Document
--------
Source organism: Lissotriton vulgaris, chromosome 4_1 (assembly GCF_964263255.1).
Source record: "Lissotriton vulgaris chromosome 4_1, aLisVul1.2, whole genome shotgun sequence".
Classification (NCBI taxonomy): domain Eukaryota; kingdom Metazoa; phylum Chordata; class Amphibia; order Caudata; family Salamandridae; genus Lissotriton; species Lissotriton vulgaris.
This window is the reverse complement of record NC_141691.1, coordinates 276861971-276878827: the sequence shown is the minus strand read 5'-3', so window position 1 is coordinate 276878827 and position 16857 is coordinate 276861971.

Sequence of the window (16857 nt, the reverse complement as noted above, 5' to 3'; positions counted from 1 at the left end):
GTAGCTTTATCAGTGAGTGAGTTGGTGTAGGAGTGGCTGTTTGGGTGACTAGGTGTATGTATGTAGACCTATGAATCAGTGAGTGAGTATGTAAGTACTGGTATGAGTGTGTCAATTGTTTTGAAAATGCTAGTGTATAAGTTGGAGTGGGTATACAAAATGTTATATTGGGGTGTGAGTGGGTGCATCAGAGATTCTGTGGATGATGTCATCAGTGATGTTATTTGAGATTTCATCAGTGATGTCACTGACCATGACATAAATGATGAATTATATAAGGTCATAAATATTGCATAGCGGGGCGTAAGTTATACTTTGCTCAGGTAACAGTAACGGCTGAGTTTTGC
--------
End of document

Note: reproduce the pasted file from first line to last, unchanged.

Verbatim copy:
Source organism: Lissotriton vulgaris, chromosome 4_1 (assembly GCF_964263255.1).
Source record: "Lissotriton vulgaris chromosome 4_1, aLisVul1.2, whole genome shotgun sequence".
Classification (NCBI taxonomy): domain Eukaryota; kingdom Metazoa; phylum Chordata; class Amphibia; order Caudata; family Salamandridae; genus Lissotriton; species Lissotriton vulgaris.
This window is the reverse complement of record NC_141691.1, coordinates 276861971-276878827: the sequence shown is the minus strand read 5'-3', so window position 1 is coordinate 276878827 and position 16857 is coordinate 276861971.

Sequence of the window (16857 nt, the reverse complement as noted above, 5' to 3'; positions counted from 1 at the left end):
GTAGCTTTATCAGTGAGTGAGTTGGTGTAGGAGTGGCTGTTTGGGTGACTAGGTGTATGTATGTAGACCTATGAATCAGTGAGTGAGTATGTAAGTACTGGTATGAGTGTGTCAATTGTTTTGAAAATGCTAGTGTATAAGTTGGAGTGGGTATACAAAATGTTATATTGGGGTGTGAGTGGGTGCATCAGAGATTCTGTGGATGATGTCATCAGTGATGTTATTTGAGATTTCATCAGTGATGTCACTGACCATGACATAAATGATGAATTATATAAGGTCATAAATATTGCATAGCGGGGCGTAAGTTATACTTTGCTCAGGTAACAGTAACGGCTGAGTTTTGC